Erigeron breviscapus (Vant.) Hand-mazz (EB), Erigeron multiradiatus (Lindl.) Benth (EM), and Aster brachytrichus Franch (AB), confused under the vernacular name "meiduoluomi" by native people and traditional healers, have been used for the treatment of meningitis, polyneuritis, hepatitis, adenolymphitis, and enteronitis in traditional Tibetan medicine. In this study, the antiinflammatory activity of methanol extracts of all three plants was investigated in the xylene-induced ear edema model, carrageenan-induced paw edema model, and cotton pellet-induced granuloma model. It was found that the methanolic extracts of both EB and EM had strong inhibitory effects on the acute phase of inflammation in carrageenan-induced paw edema in rats. On the other hand, the methanolic extract of EM showed stronger effects than those of EB in xylene-induced ear edema. In the chronic test, the methanolic extracts of EB and EM resulted in a significant reduction in granuloma weight in rats. In addition, myeloperoxidase (MPO) activity was strongly reduced in the EB-treated and EM-treated groups, which indicated that EB and EM can inhibit certain inflammatory modulator factors that cause neutrophil aggregation in inflamed tissue, e.g., nuclear factor-kappaB. However, the methanolic extracts of AB had no antiinflammatory effects in the tested models and MPO assay. The similar effects of EM and EB in tested models provided some scientific basis for the traditional usage of meiduoluomi in inflammatory disease. However, the results also suggest that further study is needed to investigate the antiinflammatory profile of AB and provide a scientific basis for the use of AB in inflammatory diseases.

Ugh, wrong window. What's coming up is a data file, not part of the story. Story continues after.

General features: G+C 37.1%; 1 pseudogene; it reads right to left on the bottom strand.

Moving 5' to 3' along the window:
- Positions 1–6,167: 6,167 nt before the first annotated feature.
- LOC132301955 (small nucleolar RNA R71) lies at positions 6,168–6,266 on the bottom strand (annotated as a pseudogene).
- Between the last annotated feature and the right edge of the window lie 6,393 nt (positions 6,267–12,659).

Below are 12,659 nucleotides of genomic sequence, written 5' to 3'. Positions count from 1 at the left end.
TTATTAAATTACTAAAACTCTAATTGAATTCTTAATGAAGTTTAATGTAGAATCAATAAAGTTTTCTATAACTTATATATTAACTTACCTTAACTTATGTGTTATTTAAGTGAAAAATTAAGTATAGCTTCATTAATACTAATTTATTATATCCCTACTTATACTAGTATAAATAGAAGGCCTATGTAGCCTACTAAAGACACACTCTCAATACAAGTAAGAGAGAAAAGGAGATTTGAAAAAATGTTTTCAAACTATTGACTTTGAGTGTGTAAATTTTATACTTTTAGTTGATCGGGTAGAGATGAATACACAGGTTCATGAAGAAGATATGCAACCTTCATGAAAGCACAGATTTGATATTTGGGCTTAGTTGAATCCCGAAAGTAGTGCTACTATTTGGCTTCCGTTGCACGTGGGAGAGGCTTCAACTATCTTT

Erigeron breviscapus and erigeron multiradiatus, belonging to compositae, have been widely used as "meiduoluomi" in traditional Tibetan medicine for treatment of heat-clearing and detoxicating. However, it is difficult to distinguish them because of similarity of morphology. Therefore, the chemotaxonomy method was established. FTIR fingerprint spectra of E. breviscapus and E. multiradiatus samples from 13 geographical origins were studied. The results demonstrated that they could be divided into 2 classes with principal component analysis (PCA). The classification was well correlated to their gene, geographical origins and weather. In the same class, the chemical components are similar to each other, which can be considered as the criterion for evaluating their quality. The results showed that their infrared spectra characteristic of the same species was similar in the range of 4 000-450 cm(-1), but varied significantly for different species. The method is rapid and simple, and could be applied to evaluate the quality of this traditional medicine.
Erigeron multiradiatus (Lindl.) Benth is a traditional Tibetan medicine herb long used to treat various diseases related to inflammation. Our previous phytochemical studies on E. multiradiatus resulted in the isolation of scutellarin, which is a known flavone glucuronide with comprehensive pharmacological actions. In present study, we investigated the inhibition action of scutellarin on high glucose-induced vascular inflammation in human endothelial cells (ECV304 cells). Consistent with previous reports, exposure of ECV304 cells to high glucose for 24 h caused an increase of intercellular adhesion molecule-1 (ICAM-1) and monocyte chemoattractant protein 1 (MCP-1), and promoted cell adhesion between monocyte and ECV304 cells. However, pretreatment with scutellarin (0.1 and 1 microM) reversed these effects in a concentration-dependent manner. Scutellarin was able to inhibit the activation of NF-kappaB induced by high glucose in ECV304 cells. Furthermore, although oral administration of scutellarin (10 and 50 mg/kg) did not produce significant antihyperglycemic action, it lowered the serum MCP-1 levels significantly in alloxan-induced diabetic mice. Therefore, our results suggest that scutellarin has anti-inflammation effect that may afford some protection against hyperglycemia-induced vascular inflammatory both in vitro and in vivo.